April 14, 2014 3:08 pm

A View From the Bridge, Young Vic, London – review

A puzzling but striking production of Arthur Miller’s play
'A View From the Bridge' at the Young Vic©Jan Versweyveld

'A View From the Bridge' at the Young Vic

Director Ivo van Hove professes to be uninterested in the overt good/evil conflicts at the heart of so many Arthur Miller dramas. This makes his staging strategy for this revival puzzling. Van Hove (whose previous visits to Britain with his own Toneelgroep Amsterdam included a continuous rolling-news version of Shakespeare’s Roman tragedies with audience wandering around the stage and a blue-screen-matte-dominated presentation of a trilogy of Antonioni film adaptations) has stripped Miller’s play of virtually all naturalism and presented it as the essence of inevitable tragedy.

In his first production with British actors, they perform in modern clothes but barefoot on a thrust stage empty but for two steps at the back and a low balustrade round the three audience sides. A constant soundscape runs in the background: a mechanical hum like an engine throbbing, a pulse which could be the ticking of a clock or the beating of a gallows drum. And Fauré’s Requiem, more or less throughout the two hours. Lines are delivered, not oratorically, but with a palpable awareness of their status in the dramatic ritual as well as their ordinary heft. From the very beginning, there is no doubt that the events we see enacted will end tragically in the fullest sense of the word. It feels thoroughly Sophoclean.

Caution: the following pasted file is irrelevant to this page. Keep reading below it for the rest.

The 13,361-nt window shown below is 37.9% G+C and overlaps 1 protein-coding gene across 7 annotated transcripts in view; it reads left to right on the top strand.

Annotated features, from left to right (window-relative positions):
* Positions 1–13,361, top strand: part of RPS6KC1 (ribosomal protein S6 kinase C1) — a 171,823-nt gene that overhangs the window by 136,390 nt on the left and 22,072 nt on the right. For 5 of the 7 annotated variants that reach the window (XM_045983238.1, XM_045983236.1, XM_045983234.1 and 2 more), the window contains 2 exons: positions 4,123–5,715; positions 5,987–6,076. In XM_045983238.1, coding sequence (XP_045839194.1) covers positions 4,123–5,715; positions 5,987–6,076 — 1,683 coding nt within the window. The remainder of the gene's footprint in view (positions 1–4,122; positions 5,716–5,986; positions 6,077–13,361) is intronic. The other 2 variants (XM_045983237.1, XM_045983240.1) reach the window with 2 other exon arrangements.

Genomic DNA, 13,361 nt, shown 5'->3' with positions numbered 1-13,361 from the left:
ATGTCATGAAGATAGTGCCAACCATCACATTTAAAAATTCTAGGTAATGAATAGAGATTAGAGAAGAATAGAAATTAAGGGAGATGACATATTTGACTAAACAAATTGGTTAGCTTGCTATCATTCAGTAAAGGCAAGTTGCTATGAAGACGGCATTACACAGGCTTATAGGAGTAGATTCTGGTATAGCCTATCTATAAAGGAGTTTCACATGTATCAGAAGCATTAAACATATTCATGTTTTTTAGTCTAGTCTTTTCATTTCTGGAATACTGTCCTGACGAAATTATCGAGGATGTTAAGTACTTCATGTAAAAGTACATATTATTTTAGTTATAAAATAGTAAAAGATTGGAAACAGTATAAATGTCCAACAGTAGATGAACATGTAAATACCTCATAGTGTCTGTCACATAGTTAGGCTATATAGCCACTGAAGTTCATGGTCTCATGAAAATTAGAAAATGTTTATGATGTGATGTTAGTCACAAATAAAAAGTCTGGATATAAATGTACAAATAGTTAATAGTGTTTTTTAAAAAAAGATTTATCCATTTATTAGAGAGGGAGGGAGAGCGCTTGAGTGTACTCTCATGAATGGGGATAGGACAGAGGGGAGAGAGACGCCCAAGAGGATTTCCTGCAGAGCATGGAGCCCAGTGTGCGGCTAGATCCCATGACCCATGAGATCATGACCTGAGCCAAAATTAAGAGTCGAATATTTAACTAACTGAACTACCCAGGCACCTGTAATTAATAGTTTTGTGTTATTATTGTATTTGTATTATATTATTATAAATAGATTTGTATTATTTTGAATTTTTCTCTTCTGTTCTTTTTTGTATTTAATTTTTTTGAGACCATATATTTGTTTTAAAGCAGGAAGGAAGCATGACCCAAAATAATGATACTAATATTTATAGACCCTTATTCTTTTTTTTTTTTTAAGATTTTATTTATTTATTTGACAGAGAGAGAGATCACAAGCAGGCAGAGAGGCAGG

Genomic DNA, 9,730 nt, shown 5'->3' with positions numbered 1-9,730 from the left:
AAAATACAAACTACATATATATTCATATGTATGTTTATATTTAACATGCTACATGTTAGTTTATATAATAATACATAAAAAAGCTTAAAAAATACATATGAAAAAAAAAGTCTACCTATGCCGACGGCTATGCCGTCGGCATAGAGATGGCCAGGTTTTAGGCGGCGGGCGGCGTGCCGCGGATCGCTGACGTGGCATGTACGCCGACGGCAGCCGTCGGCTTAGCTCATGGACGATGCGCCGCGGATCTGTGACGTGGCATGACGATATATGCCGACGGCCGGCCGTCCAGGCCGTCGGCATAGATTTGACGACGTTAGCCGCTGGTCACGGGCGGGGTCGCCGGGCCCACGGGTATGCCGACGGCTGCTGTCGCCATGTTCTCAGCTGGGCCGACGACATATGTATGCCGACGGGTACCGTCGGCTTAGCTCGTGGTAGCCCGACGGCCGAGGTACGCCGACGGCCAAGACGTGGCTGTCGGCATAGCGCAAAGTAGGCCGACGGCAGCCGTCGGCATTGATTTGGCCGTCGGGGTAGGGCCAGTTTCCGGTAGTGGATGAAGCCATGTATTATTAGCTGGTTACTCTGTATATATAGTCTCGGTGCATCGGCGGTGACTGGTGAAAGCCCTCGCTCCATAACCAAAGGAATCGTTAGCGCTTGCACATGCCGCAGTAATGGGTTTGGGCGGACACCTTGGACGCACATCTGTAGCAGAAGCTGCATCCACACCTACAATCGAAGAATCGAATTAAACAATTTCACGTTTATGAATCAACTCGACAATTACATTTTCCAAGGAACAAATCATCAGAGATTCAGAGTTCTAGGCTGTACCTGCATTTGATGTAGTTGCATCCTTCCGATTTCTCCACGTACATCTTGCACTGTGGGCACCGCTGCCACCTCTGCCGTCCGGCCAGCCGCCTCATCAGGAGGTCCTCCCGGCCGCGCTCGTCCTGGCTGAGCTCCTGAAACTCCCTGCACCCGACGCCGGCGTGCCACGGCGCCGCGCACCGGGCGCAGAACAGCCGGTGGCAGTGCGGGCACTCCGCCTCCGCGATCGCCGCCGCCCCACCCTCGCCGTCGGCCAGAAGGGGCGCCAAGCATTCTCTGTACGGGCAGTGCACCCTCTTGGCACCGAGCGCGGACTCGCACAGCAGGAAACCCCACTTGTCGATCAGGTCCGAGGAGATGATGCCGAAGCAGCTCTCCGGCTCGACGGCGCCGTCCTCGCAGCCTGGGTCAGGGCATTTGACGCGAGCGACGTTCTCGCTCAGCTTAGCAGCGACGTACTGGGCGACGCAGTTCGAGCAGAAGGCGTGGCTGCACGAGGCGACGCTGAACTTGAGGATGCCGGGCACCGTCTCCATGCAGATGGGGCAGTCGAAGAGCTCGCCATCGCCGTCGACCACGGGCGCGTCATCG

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Sophocles may have been puzzled by the gods’ decisions to punish his own tragic protagonists, but ultimately he took it on faith that their downfall was always deserved; his vein of morality ran marrow-deep. And so it is here. Longshoreman Eddie Carbone’s ill-suppressed desire for his teenage niece is immediately apparent, and not just as any old tragic flaw but as a clear transgression which has already put Eddie on the inescapable road to perdition.

Mark Strong is more measured than the usual Eddie: instead of bellowing his thoughts, he announces them. Nicola Walker as his wife Beatrice is like a geographical feature, a column of granite worn down by the millennia to a single, slim, slightly misshapen but upright finger, turning from support to accusation. Gradually this ceremonial approach proves persuasive. But then, having won your admiration, it washes it all away with a ludicrously over-the-top climax – a shower of blood, I ask you! – whose deliberate unsubtlety is a slap in the face for us as much as for Miller’s moralising.


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